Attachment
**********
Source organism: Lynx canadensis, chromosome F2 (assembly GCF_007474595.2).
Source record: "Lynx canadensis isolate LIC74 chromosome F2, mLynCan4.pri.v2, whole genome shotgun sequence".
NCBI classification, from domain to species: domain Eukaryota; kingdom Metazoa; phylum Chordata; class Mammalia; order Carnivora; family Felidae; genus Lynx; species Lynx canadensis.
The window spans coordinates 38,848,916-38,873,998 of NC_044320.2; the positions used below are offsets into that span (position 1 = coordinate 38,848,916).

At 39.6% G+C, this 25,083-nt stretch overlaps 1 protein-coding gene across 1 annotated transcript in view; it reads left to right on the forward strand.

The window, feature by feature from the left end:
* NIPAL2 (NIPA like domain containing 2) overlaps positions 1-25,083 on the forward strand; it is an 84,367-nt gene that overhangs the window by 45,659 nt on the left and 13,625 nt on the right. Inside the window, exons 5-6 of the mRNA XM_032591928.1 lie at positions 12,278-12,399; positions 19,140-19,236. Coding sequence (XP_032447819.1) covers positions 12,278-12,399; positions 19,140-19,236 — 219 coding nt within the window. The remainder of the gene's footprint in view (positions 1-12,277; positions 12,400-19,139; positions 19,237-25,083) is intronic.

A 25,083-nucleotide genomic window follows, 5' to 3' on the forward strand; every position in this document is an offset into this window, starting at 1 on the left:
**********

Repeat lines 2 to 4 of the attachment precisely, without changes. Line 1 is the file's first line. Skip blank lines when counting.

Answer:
Source record: "Lynx canadensis isolate LIC74 chromosome F2, mLynCan4.pri.v2, whole genome shotgun sequence".
NCBI classification, from domain to species: domain Eukaryota; kingdom Metazoa; phylum Chordata; class Mammalia; order Carnivora; family Felidae; genus Lynx; species Lynx canadensis.
The window spans coordinates 38,848,916-38,873,998 of NC_044320.2; the positions used below are offsets into that span (position 1 = coordinate 38,848,916).